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Getting Animated Part 2 – Basic Bar Charts In Tableau

In the first blog in this short series I covered the impact of Tableau’s new animation feature on basic line charts. You can read that here. In this post, I’m going to cover some of the basics of bar charts and how they will be affected by filtering in Tableau.

Again, there are all manner of advanced ways to play with bar chart animations in Tableau (bar chart races, for example) but I want to focus on the more regular sorts of experience that a Tableau user will have, and will look at filtering and sorting.

Non-Slicing Filters
So just like the last one, this post will explore the two different types of filters and the way the affect our viz in Tableau. Let’s start with the non-slicing filters – remember, these are the ones that are already in our view, the dimensions used in our bar chart structure. In the example below I’ve got three of them, the category (which is also used to determine the colour), the sub-category and then in the columns there are segments.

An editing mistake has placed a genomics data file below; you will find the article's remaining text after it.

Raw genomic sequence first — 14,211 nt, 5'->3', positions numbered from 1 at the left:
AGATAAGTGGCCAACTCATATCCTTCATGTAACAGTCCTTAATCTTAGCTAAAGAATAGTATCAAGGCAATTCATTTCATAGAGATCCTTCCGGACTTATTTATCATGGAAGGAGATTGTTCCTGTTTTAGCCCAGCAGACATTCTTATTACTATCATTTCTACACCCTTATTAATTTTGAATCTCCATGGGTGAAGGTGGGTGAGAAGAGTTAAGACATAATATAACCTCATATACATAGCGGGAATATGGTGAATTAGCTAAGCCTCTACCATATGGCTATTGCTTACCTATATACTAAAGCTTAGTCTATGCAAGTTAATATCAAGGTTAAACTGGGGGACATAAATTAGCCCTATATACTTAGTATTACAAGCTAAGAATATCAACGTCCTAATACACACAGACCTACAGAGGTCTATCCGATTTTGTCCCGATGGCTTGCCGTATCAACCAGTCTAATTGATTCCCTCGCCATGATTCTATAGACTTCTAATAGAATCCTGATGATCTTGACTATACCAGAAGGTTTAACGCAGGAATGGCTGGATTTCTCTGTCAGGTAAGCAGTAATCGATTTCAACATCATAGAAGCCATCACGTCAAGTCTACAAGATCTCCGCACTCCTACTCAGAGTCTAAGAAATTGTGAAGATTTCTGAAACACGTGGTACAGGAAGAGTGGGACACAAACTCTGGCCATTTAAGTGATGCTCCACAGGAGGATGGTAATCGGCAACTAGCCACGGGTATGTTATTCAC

Even with just the non-slicing filters there are a lot of things going on there. Let’s step through them:

  • filtering out/in a category or subcategory – as we lose a category, the other categories move and fill up the space. In my example I’ve also set the fit to ‘Entire View’, so the heights of the bars have also increased in order to fill out the space. But the lengths of the bars and the x-axis are unchanged. If I had not set the fit to ‘Entire View’ then the bar width would have been retained, but we would have introduced some additional white space.
  • filtering out/in a segment – as we lose a segment from the columns, the other segments move and fill up the space. Now in this example nothing is changing on the vertical and the bar heights are remaining the same. But because the view size is fixed the relative size of each column increases. This means that the bars get longer. The font on the x-axis labels do not change, however, and if my labelling is set to automatic rather than fixed then in some cases the tick mark intervals may change, just as they do here.